11 As an example, as shown in Figure 17, the 7th harmonic at 1/2 speed is only 50% of that caused by a DC drive at the same speed. Considering the influence that harmonics in the power supply lines may have on computers, control devices, capacitor banks, etc., the advantage of the PWM converter over the DC drive or current controlled converter is evident. As shown in Figure 18, the PWM converter, which is represented by the lower, flat curve, has a diode rectifier connected to the power supply lines, and therefore draws only active power from the power supply lines, i.e. the power factor cos is almost equal to (1) and is constant throughout the whole control range. The upper curve (with the sinking 3.3 Reactive Power - A device connected to the supply consumes fundamental reactive power if the fundamental current drawn lags the supply voltage. The reactive power causes a voltage drop and a loss in the supply network, resulting in costs to the user in the form of reactive power payments, increased losses, and oversized design made necessary by the reactive power. The basic power factor of a diode bridge is in general almost (1) regardless of the load. In PWM frequency converters the consumption of reactive power is further reduced by the fact that the supply current drawn decreases as the speed is reduced. There is a thyristor bridge in regenerating PWM frequency converters and in those PWM converters which also have intermediate circuit voltage control. However, the consumption of reactive power is relatively small, thanks to the small active power. characteristic) represents both a DC drive and a current controlled frequency converter. As is evident, the reactive power is very high at low speeds and sinks gradually with rising speed. But even at rated speed the reactive power is high, which causes a poor power factor.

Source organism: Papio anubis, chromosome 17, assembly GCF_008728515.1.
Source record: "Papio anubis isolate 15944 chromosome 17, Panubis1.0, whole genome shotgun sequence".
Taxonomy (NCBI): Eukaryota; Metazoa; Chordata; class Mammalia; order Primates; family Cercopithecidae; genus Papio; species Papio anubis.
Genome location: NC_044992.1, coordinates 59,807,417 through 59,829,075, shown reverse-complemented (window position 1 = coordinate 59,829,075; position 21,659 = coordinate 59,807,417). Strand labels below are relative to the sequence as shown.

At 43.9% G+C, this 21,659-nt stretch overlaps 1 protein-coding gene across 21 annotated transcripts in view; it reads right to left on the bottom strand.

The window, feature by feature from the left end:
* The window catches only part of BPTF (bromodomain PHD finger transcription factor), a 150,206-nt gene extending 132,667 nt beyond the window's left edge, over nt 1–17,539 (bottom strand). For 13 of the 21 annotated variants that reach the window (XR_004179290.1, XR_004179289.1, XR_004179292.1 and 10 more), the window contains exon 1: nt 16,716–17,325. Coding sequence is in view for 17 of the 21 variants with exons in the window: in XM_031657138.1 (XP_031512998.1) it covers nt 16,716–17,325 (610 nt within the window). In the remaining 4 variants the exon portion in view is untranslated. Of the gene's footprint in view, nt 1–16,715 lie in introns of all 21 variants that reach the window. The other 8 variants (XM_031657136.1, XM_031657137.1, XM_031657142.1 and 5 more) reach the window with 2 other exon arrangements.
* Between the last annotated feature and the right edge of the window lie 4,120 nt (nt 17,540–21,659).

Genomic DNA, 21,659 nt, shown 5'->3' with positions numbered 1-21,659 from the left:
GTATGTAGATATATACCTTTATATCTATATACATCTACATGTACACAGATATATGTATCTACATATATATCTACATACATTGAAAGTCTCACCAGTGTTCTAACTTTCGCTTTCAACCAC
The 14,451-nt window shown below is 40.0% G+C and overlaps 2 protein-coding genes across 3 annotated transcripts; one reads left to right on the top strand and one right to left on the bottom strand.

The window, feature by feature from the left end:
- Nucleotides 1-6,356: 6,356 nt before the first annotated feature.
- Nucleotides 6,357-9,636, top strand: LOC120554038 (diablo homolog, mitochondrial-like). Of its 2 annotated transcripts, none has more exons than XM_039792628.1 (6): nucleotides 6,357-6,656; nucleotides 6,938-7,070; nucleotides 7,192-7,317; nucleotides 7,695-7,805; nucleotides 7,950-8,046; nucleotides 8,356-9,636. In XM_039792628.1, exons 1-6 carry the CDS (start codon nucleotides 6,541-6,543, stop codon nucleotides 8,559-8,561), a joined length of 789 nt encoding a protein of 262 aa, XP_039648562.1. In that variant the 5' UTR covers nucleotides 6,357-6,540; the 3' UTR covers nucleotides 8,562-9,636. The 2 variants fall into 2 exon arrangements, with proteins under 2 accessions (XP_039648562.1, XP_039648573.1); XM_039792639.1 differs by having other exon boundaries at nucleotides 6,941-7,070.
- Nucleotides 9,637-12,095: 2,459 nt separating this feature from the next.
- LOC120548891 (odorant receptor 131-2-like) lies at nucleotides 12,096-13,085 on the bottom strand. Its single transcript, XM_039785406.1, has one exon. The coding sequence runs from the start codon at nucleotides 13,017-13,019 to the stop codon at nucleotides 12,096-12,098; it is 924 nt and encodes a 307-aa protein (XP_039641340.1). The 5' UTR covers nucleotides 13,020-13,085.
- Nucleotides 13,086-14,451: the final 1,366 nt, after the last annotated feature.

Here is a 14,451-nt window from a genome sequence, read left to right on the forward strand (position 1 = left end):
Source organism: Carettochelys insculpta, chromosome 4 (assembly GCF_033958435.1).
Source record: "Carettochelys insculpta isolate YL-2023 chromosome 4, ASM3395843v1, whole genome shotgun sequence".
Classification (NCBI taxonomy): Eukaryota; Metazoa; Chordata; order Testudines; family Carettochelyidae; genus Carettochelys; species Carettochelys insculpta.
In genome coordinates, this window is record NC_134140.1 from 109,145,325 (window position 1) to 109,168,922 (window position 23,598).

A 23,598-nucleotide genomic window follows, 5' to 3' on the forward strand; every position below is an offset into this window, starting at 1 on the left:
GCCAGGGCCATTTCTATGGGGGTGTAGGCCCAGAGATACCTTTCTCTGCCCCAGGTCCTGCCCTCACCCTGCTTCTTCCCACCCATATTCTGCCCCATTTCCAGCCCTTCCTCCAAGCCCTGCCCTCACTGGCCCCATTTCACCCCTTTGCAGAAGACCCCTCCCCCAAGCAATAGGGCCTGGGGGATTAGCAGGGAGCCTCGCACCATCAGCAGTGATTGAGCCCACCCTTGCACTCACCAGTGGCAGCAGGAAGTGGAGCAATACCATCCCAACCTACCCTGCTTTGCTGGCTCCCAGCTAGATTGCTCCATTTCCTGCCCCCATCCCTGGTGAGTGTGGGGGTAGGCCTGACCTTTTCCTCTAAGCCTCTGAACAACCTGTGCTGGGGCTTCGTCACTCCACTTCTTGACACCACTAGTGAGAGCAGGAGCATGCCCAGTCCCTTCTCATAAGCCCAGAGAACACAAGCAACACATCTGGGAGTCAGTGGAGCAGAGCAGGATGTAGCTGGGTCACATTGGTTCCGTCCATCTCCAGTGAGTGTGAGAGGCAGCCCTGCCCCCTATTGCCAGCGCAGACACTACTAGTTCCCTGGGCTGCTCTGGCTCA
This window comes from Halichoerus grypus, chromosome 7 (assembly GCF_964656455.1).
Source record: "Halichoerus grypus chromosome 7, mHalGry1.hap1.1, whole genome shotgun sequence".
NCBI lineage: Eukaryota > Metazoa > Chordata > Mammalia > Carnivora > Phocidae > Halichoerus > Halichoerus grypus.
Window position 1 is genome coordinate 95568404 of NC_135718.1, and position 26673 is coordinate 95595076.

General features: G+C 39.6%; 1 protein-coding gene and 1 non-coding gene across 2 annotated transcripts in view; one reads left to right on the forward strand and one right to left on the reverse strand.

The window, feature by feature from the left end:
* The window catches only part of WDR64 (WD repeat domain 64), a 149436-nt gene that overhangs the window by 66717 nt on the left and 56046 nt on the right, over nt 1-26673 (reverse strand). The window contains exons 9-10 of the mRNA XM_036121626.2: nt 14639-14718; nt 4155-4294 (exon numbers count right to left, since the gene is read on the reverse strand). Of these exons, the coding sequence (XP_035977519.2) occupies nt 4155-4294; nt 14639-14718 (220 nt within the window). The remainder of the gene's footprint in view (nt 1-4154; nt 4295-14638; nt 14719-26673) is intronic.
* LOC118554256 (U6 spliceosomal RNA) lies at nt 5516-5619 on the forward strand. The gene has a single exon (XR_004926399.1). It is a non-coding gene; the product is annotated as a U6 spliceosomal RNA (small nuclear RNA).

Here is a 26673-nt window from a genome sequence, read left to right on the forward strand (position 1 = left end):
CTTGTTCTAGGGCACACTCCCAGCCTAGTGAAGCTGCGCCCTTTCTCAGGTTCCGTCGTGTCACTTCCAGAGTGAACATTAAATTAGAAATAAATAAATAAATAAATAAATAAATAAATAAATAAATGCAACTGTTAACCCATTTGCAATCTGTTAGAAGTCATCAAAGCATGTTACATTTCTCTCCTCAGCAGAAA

12 3.4 Braking and Reversing - In PWM frequency inverters, the power can flow in either direction through the actual converter. The inverter can thus both drive and brake a motor. A diode bridge is used to connect the frequency converter to the supply. As the diode bridge can only transfer power from the supply to the intermediate circuit, the braking power must be smaller than the power loss - otherwise braking power will be stored in the intermediate circuit capacitor, and the DC voltage increases excessively. whether controlled deceleration is required or the motor is simply to freewheel to a halt. Acceleration time depends on the set acceleration time or, if the moment of inertia is very big, on the pull-out torque of the motor. If the motor must be reversed within a fixed time, calculations may show that the above mentioned system is not sufficient and regenerative braking must be applied into the supply to achieve a suitable reversing time. The braking sequence is shown in Figure 20 by the broken line. If a greater braking power is required, special solutions are needed. The braking power can be either dissipated in a braking resistance connected to the intermediate circuit, or returned to the supply by means of an inverting thyristor bridge. Figure 19 compares the difference in braking types. In order to change the direction of motor rotation, reversing can be accomplished by electronically changing the phase order of the motor. The reversing sequence is carried out in different ways depending on the converter's optional equipment. If the converter is equipped with an integrator or a ramp device, the reversing takes place as indicated in Figure 20 by the solid line. The deceleration time is determined either by the drive's set ramp or by the motor's moment of inertia, depending on 3.5 Multiple-Motor Drives - Frequency inverters equipped with DC voltage intermediate circuits, i.e. PWM frequency inverters, can be used to supply several parallel motors instead of a single motor. All the motors will then have the same input voltage and frequency, and the speeds of the motors differ as determined by their pole pair numbers and slips. The slips of different motors depend on the load torques. In the normal case, the motor has to be connected to the frequency inverter before the inverter is started. In multiple-motor drives however, it is occasionally necessary to start and stop motors while the frequency inverter is running. This can be achieved by choosing a suff iciently large frequency inverter - consult the Allen-Bradley Sales Office.